Sunday, November 29, 2009

Transitional Thanksgiving

Surely on some level, I feared that the Child had outgrown the one tradition, the only tradition that our two-member family ever had, the one time each year when I could say to myself that I was an OK mother. The parenting books all seem to agree that traditions are the key ingredients to a successful family; those traditions create fond memories for decades to come.

It was challenging for me to come up with a family tradition in the first place.  My imagination just couldn't wrap itself around the concept.  The family from which I emerged was not a good model, to say the least.  The only tradition I recall from that family was the one where I end up alone in my room, crying, for hours on end.

The Child always liked to be in water, so eventually, after seeing numerous ads for waterparks on the Disney channel, a light bulb went off in my head.  I don't like being out in the sun, and several new indoor waterparks were springing up across the U.S.  Hmmmm....maybe a trip to an indoor waterpark might be a good idea.....

In my usual style, I spent several days researching indoor waterparks.  I read thousands of reviews, both professional and parent-generated.  The city we live in has a couple of indoor waterparks, but for anyone willing to drive for an hour, one of the biggest and best in the country beckons.

Three Thanksgivings ago, The Child and I experienced our very first tradition with a trip to the huge indoor waterpark an hour away.  We were both very impressed- awestruck, really.  The enormous lobby, several stories high, was decorated to the nines with the waterpark theme and Christmas lights to boot.  The gift shop was the size of Walmart, with clothing, toys, books, food, movies, you name it.  When I spied the Starbucks, I thought I'd died and gone to heaven.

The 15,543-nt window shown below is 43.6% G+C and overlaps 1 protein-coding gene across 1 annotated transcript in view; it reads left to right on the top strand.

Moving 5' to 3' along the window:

Our room was just as impressive as the lodge itself- it was spacious, clean (practically brand new), tastefully decorated and even had a microwave and refrigerator.  (The Child is impressed by microwaves since I believe the raditation is dangerous and don't own one myself.)

The waterpark itself, located inside the enormous lodge, was stunning.  The Child happily entertained himself there for hours while I spent most of my time listening to my iPod and reading.  When he felt like drying off for a while, there was a captivating magical quest which required participants to run throughout the lodge searching for clues. The game arcade was the icing on the cake.

The only disappointment was that time passed too quickly.  Check-in was 4pm, followed by check-out at 11am - a time schedule typical of most lodging these days.  We frequently talked about our next visit throughout the year, and our second visit was highly anticipated and enjoyed.

This year, I could tell that the Child's level of anticipation was not the same, but I attributed that change to the fact that he's now in Middle School (6th grade).  Middle School tends to change people.  But he didn't even want to swim this year.  He half-heartedly played a few games in the arcade, and then just wanted to watch a movie and play a little Nintendo in our room.  Time passed slowly.  I fought back tears on the long drive home.